4. Highway 12
Windswept red-rock canyons, towering sandstone formations, pristine lakes, and pine-studded mountain ranges combine for an altogether over-the-top sensory experience in Southern Utah. The setting for several stunning national parks, this remarkable road connects those at Bryce Canyon and Capitol Reef, and offers unique beauty and seemingly limitless recreational opportunities on a stretch of land between the two parks' boundaries. Utah Highway 12, also known as Highway 12 Scenic Byway, is one of only 27 nationally designated All-American Roads—the highest honor a road can get for attractive scenery. This spectacular route travels away from Bryce Canyon, through the Grand Staircase-Escalante National Monument, and over the forested Boulder Mountain and the Dixie National Forest, before winding down near the entrance to Capitol Reef. The scenery is unforgettable along the entire length of the road—especially during the brilliant red-rock sunsets that provide a glorious grand finale to a day's driving adventure here.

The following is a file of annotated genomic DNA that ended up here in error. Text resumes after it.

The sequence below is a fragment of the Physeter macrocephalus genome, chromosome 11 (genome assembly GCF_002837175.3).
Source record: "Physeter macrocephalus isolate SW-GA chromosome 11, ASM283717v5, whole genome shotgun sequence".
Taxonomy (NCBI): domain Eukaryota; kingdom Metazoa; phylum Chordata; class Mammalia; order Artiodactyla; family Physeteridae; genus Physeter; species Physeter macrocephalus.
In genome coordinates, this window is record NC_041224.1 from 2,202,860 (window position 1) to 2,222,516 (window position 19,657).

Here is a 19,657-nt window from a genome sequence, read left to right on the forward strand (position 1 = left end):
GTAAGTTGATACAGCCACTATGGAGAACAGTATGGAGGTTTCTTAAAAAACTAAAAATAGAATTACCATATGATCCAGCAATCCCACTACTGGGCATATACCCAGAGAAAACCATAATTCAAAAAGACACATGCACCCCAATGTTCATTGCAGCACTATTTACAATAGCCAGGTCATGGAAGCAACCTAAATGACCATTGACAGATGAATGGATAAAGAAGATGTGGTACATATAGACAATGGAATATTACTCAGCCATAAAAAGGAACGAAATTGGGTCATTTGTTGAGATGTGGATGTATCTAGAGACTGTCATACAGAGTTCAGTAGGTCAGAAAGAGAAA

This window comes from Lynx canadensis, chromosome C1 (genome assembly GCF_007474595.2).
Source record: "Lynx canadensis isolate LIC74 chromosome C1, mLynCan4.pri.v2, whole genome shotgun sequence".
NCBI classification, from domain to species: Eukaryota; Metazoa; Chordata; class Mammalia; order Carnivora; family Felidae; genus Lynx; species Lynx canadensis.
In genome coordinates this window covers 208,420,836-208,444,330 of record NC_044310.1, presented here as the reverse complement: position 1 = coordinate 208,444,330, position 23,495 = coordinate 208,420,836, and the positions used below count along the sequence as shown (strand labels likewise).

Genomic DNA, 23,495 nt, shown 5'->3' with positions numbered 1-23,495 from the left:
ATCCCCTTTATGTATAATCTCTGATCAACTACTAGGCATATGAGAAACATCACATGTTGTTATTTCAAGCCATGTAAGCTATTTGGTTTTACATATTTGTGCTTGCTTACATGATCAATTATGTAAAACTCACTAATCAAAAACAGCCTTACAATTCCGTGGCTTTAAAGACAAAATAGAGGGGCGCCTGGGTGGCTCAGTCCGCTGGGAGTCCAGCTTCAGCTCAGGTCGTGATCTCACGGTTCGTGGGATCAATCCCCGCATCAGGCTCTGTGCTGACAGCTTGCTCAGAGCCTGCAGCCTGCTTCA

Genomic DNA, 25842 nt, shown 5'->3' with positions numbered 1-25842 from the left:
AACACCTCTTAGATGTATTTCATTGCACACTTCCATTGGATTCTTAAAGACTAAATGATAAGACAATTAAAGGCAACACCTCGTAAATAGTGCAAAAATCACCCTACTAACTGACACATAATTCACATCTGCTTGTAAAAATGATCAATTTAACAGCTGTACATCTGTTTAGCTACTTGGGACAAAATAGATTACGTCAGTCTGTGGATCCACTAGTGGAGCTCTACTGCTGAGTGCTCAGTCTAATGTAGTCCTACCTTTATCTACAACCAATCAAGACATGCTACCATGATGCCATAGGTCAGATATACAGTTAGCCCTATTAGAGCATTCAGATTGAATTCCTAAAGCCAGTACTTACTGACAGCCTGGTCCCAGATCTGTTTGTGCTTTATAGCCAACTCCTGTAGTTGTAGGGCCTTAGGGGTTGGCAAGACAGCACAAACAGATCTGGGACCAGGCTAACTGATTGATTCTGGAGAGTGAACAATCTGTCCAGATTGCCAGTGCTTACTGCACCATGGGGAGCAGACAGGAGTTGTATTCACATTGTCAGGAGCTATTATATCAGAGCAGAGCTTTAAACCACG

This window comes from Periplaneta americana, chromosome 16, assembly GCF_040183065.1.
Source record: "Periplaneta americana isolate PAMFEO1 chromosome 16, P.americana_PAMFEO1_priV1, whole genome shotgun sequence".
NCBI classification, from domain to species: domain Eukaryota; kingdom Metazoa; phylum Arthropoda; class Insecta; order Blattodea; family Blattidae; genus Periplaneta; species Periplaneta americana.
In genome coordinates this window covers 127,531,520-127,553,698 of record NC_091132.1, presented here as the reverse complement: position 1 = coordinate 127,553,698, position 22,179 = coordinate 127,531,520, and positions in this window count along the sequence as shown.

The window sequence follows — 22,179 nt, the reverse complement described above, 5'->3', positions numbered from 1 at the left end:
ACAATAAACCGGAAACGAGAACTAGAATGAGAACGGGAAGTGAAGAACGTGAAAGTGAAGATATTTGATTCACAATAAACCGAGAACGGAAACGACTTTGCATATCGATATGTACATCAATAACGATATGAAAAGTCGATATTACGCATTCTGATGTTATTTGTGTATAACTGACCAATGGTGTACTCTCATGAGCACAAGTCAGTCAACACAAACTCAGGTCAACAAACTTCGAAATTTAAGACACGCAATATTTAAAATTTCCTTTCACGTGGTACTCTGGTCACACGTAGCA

5. Going-to-the-Sun Road
This spectacular 52-mile drive is the best way to see the dramatic remnants and rugged path left by gargantuan glaciers in Montana's striking Glacier National Park. Only open from early-June to mid-October (or until first snowfall), the Going-to-the-Sun Road, aptly named for its ever-escalating sky-high stretch with switchbacks up and over the magnificent Continental Divide, traverses Glacier National Park from West Glacier to St. Mary and covers untapped wilderness, rugged mountains, glistening lakes, deep river gorges, glacial canyons, and the long Garden Wall. This sharp ridge forms the Continental Divide, the only place in the country where water flows to the Pacific, Gulf of Mexico and Hudson Bay. The road offers multiple lookout points, among them the 6646-foot-high Logan Pass, which ranks as one of the Divide's most impressive vantage points, and Jackson Glacier Overlook, 2 miles beyond Siyeh Bend, where remnants of the mammoth ice formations that carved the park's harsh terrain and contoured its valleys can still be seen. Indeed, the many jaw-dropping views and hiking opportunities along the way will have you making frequent stops to get out and explore; a few backcountry lodges, chalets and campgrounds are available too, should you decide to prolong your trip by spending the night.